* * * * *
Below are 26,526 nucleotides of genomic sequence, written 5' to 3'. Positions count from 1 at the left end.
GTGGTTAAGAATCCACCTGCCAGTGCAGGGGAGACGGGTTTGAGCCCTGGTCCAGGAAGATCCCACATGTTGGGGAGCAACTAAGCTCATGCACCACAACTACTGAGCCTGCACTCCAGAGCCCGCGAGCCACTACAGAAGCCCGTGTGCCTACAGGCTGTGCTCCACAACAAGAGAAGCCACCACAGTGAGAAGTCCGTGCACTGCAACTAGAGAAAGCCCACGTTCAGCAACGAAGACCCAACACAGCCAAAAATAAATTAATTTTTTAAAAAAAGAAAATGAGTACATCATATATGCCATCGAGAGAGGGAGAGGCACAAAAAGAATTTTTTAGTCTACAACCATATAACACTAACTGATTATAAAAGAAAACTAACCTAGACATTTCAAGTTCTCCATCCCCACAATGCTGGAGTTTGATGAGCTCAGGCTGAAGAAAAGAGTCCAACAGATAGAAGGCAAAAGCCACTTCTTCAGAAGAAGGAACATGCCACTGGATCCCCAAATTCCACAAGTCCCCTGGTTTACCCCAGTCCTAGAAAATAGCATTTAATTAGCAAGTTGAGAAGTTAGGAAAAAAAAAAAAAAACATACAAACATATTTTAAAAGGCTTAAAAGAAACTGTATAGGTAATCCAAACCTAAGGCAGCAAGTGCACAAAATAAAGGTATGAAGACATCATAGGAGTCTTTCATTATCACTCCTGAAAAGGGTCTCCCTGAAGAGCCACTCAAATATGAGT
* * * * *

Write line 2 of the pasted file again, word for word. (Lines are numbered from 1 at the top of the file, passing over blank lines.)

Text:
GTGGTTAAGAATCCACCTGCCAGTGCAGGGGAGACGGGTTTGAGCCCTGGTCCAGGAAGATCCCACATGTTGGGGAGCAACTAAGCTCATGCACCACAACTACTGAGCCTGCACTCCAGAGCCCGCGAGCCACTACAGAAGCCCGTGTGCCTACAGGCTGTGCTCCACAACAAGAGAAGCCACCACAGTGAGAAGTCCGTGCACTGCAACTAGAGAAAGCCCACGTTCAGCAACGAAGACCCAACACAGCCAAAAATAAATTAATTTTTTAAAAAAAGAAAATGAGTACATCATATATGCCATCGAGAGAGGGAGAGGCACAAAAAGAATTTTTTAGTCTACAACCATATAACACTAACTGATTATAAAAGAAAACTAACCTAGACATTTCAAGTTCTCCATCCCCACAATGCTGGAGTTTGATGAGCTCAGGCTGAAGAAAAGAGTCCAACAGATAGAAGGCAAAAGCCACTTCTTCAGAAGAAGGAACATGCCACTGGATCCCCAAATTCCACAAGTCCCCTGGTTTACCCCAGTCCTAGAAAATAGCATTTAATTAGCAAGTTGAGAAGTTAGGAAAAAAAAAAAAAAACATACAAACATATTTTAAAAGGCTTAAAAGAAACTGTATAGGTAATCCAAACCTAAGGCAGCAAGTGCACAAAATAAAGGTATGAAGACATCATAGGAGTCTTTCATTATCACTCCTGAAAAGGGTCTCCCTGAAGAGCCACTCAAATATGAGT